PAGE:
Victoria J. Dean is a photographic artist based in Northern Ireland. She has exhibited and been published internationally, her work is held in the Arts Council of Northern Ireland Collection, the Office of Public Works State Art Collection (Ireland), and a number of private collections in the UK and Ireland.
We met Victoria recently when she joined Shutter Hub and shared her new book The Illusion of Purpose with us. We loved the work, and invited Victoria to share her 3 Top Tips on preparing a project for publication…
1. Do some research
Have an idea of what you want the book to look and feel like, if possible before working with a publisher. Being clear in your own mind can make things easier, especially if posed with a variety of options, as you won’t want to feel under pressure to make decisions in limited time. Thinking things through beforehand will put you in a stronger position to propose something, or consider a suggestion, so you are less likely to make decisions on the spot that you later change your mind about. Be prepared for some compromises though, as the budget may dictate certain outcomes.
Do some research and look at other photobooks. Study them critically and consider why certain choices have been made for individual books. Decide what you feel works and doesn’t work, and what your preferences are for your own series.
2. Print a dummy book
Use prints to work on the edit and layout, not just images on a screen. Get a feel for how the images work in book format, as a book is relatively linear, and is an object in itself with a tactile element. Print a dummy that you can play around with and move pages or images around. Give yourself plenty of time for this as you might find your ideas change frequently until you settle on something.
Ask yourself about:
- The size of the book and number of pages – this may be restricted by the publisher and production costs or sales price, or by the printing method, as fewer pages keep the cost down. How many images do you have? Have you enough, or have you too many?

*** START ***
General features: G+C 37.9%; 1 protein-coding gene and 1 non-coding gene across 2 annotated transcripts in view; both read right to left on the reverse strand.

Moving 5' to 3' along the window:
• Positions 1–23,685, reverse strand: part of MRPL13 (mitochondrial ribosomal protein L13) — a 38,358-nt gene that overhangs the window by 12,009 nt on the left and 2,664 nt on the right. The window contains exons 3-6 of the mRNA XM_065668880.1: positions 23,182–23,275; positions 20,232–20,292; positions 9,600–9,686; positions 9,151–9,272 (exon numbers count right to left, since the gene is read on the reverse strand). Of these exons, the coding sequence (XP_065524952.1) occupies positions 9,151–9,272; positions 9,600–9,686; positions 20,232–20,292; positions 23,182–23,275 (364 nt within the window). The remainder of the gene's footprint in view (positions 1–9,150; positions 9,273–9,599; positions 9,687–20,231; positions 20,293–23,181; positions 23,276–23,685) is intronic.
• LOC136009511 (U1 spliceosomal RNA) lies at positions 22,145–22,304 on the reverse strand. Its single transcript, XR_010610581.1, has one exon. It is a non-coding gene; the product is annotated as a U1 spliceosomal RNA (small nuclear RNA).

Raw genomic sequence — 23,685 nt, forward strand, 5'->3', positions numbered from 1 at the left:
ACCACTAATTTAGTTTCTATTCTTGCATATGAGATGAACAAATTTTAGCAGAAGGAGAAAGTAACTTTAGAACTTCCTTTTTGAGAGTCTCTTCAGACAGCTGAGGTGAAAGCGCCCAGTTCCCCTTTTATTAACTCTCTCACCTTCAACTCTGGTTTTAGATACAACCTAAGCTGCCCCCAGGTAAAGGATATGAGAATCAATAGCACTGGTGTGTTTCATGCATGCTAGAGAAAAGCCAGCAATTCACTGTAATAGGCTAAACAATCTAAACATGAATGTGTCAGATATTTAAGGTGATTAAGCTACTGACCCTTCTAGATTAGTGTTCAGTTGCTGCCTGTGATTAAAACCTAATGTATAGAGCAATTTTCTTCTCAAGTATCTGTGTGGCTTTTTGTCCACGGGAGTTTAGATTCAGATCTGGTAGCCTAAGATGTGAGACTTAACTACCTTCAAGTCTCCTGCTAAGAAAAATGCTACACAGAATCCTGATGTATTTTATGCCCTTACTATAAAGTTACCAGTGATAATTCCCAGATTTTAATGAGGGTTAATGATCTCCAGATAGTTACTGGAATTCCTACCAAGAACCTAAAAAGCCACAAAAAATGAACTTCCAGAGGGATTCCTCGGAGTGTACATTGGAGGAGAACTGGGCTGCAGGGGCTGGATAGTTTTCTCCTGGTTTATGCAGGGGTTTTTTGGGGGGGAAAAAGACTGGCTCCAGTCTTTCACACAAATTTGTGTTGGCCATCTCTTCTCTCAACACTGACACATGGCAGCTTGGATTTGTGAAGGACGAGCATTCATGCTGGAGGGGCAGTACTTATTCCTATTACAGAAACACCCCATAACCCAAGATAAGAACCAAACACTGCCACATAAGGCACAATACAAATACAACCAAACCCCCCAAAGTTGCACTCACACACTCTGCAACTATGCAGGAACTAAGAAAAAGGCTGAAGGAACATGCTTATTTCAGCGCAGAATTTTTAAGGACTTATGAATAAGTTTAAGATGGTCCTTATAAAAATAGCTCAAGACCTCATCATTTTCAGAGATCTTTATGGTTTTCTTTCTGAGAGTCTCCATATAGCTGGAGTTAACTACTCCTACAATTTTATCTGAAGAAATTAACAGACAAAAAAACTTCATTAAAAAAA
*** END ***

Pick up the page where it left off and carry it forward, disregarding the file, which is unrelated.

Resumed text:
- Format and orientation of the book – square, landscape or portrait? What size will the images be on each page and where will they be placed?
- What kind of layout? – a simple layout or more experimental? Do you have images that work best presented simply, or sets of images that work together on opposite pages? What about double-page spreads or fold out pages for more impact and larger images (will the gutter or fold affect the image)? Where should you have blank pages? How does the series flow in book format?
- Text in the book – do you want to make a photobook with little text? Do you have your own text? Do you have text in mind by a writer/poet that you need to request permission to use? Where should the text feature in the book?
- Should you have page numbers or captions? Where should these be located? Should you have a list of captions at the end of the book, or on each page?
- The cover – do you want a photograph on the cover? A plain cover? Something else?
- Is there anything else you can use to bring the book together?
Each project is different, so what is appropriate to yours? These are only examples of the kinds of things to think about. You may even be lucky enough to work with a designer on the layout. Remember to consider your viewer as a book provides an opportunity for your series to reach new audiences, as well as existing ones.
3. Be certain before it goes to print:
Don’t put a photograph in unless you are absolutely sure it fits. In fact, don’t do anything unless you are sure. If you have doubts about anything, reconsider, because once published, the book is final. This is probably an obvious statement to make, but you don’t want to be wishing you had made different choices. This is why the first two tips are so important! Enjoy the process!
The Illusion of Purpose was published as a photobook in 2018 by Another Place Press and is available to purchase on the publisher’s website.
All images © Victoria J. Dean.
Got 3 Top Tips you want to share? Drop us an email at firstname.lastname@example.org